Two thoughts:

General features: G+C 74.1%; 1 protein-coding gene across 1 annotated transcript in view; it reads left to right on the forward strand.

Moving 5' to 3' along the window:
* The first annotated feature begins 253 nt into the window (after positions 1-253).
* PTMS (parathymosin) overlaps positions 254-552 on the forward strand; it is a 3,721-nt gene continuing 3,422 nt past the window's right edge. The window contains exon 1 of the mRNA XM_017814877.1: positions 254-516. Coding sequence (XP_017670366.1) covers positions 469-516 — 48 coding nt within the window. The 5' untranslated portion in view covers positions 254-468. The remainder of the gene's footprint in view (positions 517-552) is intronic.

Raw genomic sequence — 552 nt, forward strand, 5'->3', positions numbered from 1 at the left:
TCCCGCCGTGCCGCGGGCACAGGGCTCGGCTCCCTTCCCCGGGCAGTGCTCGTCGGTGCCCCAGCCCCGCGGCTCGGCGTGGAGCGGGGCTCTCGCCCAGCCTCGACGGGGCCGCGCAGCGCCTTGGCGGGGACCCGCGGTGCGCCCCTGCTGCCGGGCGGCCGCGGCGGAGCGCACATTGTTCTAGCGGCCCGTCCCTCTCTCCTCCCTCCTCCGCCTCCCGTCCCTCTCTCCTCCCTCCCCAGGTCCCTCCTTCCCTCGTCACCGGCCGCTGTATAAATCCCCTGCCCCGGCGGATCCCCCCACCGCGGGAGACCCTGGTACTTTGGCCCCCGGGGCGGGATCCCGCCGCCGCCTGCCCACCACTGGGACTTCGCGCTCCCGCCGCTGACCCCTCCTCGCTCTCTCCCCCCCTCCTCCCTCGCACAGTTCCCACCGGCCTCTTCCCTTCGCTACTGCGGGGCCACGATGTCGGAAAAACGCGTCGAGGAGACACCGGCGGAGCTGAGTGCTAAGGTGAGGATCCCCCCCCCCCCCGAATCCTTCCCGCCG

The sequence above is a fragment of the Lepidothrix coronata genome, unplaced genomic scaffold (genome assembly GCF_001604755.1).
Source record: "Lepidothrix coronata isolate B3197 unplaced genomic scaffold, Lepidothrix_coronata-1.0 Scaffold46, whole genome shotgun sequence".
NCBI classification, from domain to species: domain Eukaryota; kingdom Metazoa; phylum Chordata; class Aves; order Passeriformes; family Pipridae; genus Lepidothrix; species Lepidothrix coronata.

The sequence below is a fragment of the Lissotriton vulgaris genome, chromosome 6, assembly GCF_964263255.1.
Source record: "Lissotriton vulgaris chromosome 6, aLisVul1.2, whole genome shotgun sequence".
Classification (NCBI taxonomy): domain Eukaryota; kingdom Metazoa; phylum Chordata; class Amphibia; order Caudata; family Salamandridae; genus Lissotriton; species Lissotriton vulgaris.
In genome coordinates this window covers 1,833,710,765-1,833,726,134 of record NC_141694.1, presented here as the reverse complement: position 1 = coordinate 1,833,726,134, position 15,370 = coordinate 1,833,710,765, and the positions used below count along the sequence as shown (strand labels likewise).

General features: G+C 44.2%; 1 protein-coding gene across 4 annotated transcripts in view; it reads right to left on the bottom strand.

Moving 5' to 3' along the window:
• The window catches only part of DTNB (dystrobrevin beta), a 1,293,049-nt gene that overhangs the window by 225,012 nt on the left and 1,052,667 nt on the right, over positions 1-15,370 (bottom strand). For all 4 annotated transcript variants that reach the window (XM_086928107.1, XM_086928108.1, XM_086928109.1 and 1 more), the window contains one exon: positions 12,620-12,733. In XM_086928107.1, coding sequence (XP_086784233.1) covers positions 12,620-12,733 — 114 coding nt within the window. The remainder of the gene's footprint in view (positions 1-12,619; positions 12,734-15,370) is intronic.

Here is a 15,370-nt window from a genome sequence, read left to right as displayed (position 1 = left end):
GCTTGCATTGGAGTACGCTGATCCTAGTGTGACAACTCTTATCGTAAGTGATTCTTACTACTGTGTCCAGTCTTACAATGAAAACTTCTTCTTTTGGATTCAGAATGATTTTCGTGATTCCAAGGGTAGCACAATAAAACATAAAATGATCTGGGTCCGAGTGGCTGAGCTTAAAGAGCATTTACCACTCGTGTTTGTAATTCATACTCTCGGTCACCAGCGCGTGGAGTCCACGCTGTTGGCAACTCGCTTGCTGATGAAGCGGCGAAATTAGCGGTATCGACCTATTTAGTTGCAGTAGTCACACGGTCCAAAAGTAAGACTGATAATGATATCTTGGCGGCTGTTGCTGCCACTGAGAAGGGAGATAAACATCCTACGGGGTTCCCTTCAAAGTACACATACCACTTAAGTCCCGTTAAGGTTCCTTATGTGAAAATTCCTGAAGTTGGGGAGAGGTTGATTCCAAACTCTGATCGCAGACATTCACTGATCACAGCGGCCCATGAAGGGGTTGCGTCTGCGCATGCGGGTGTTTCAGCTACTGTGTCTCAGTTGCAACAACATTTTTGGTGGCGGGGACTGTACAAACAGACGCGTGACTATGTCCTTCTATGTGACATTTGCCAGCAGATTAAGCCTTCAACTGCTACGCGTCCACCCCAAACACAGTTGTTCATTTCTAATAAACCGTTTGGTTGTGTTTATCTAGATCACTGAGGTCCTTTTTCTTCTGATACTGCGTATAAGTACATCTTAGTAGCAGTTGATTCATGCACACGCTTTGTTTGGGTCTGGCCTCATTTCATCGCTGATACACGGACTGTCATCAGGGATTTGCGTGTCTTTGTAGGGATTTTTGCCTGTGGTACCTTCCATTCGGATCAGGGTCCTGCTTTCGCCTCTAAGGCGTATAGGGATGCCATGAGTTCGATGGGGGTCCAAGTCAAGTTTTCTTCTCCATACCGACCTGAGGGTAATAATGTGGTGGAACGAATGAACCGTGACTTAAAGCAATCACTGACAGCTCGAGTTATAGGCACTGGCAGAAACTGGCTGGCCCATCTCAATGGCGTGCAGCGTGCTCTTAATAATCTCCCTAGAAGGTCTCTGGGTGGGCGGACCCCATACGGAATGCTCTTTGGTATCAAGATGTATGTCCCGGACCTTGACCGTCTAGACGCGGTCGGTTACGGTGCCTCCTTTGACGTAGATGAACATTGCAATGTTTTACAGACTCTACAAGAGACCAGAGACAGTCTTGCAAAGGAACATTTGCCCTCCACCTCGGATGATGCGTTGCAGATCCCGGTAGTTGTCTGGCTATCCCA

• The Iranian decision to attack Saudi Arabia is both odd and self-destructive. How an Iranian team could have convinced itself that the US wouldn’t respond to an attack on one of its chief clients is beyond me; up to that point, it seems to me that the Iranians are doing quite well by pursuing a moderate strategy. Although Patterson assumed a much lower level of damage from the initial Israeli attack than Brookings, the Iranians were still widely regarded to have been the “winners” of the simulation. Of course, a writeup of the Brookings exercise was available to our students, giving them the opportunity to learn from earlier mistakes. However, the results of the Brookings exercise are also available to the Iranians; the point of such exercises is to inform government policy, and it wouldn’t be that surprising if governments other than the US paid attention.